September 2005-It was mid-afternoon on an excruciatingly hot day within the Valley of The Kings, Egypt. I was spending a few days on a Nile cruise, and every day the boat would stop for an excursion of some type. On this particular day our group boarded a shuttle van to view some pyramids and tour an alabaster factory. The alabaster manufacturing facility was the last stop of the day. The extraordinary heat of the Saharan September might solely be described as oppressive. The warmth got here from above and seemed to come from beneath as effectively. It just bounced off the sandy Sahara with no reprieve in sight.
After several exhausting, albeit exhilarating, hours of unbelievable historical Egypt, I saw a well-known and wonderful sight. Tucked away within the nook of the alabaster manufacturing facility was my previous buddy, Coca-Cola. There she was, a large, stunning, pink Coke machine, and I wasted no time procuring myself a chilly one! I took my seat on the shuttle van, sipping my Coke, studying a travel information and ready for fellow passengers to take their seats. As the van was about to set off for the cruise ship, I asked the driving force to provide me a second to step exterior to throw away my can. The driving force gingerly took the can out of my hand and shook it calmly. There was only a small little bit of soda in the bottom of the can that by then had grown heat and fairly flat. He said, "No, don't throw it away, give it to them." With that, he gestured outdoors to a group of 5 small Egyptian children playing in the dusty heat just beyond the van. I stared in complete shock as he opened the door and handed the can to one of many children. I watched, horrified as they fought over the recent flat remnants of my Coke.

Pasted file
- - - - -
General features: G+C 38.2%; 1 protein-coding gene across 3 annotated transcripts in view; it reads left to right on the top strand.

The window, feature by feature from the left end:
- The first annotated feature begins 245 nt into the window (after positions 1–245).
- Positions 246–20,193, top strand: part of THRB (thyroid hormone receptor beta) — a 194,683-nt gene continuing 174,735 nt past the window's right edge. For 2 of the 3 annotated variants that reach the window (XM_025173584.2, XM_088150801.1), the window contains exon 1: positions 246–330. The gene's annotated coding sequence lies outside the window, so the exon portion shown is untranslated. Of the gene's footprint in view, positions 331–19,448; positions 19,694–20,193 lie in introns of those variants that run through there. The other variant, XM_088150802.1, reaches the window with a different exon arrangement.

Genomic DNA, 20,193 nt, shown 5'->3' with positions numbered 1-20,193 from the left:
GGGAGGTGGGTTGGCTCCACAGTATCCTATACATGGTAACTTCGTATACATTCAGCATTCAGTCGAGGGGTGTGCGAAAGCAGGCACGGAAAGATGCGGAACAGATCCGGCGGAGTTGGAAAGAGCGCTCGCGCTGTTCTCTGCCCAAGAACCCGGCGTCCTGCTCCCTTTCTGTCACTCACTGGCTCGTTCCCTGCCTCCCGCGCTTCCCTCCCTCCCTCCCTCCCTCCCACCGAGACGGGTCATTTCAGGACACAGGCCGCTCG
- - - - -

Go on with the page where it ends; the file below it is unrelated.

I'm no Marie Antoinette and this was to not be a "let them eat cake" moment. I grabbed my bag and told the driver that he would have to give me 5 minutes.
I went straight to the Coke machine and prayed there could be 5 cans within it. Shortly I emerged with a contemporary full can of coke for every baby. It was their turn to be stunned. Two totally different tour teams exploded in applause as 5 little kids hugged my legs, danced round me, and chanted one thing in Arabic. I later realized that the kids have been saying in Arabic that I must be very wealthy to have the ability to give them every their very own drink. Almost a hundred British, American, and German vacationers clapped, photographed, and even cried as I opened each child's Coke and handed it to them.
I wiped my eyes and climbed on board the van taking the very back seat so I could watch them within the distance as we drove away. What I saw have been 5 dusty and completely satisfied youngsters dancing about within the sand proudly turning up their Coke cans. What I felt was tremendous wealth. Not the sort they thought I had, but the form you get from sharing slightly something of yourself to give someone else some happiness.
To make sure, an ice-cold Coca-Cola is more special for me as of late than it used to be.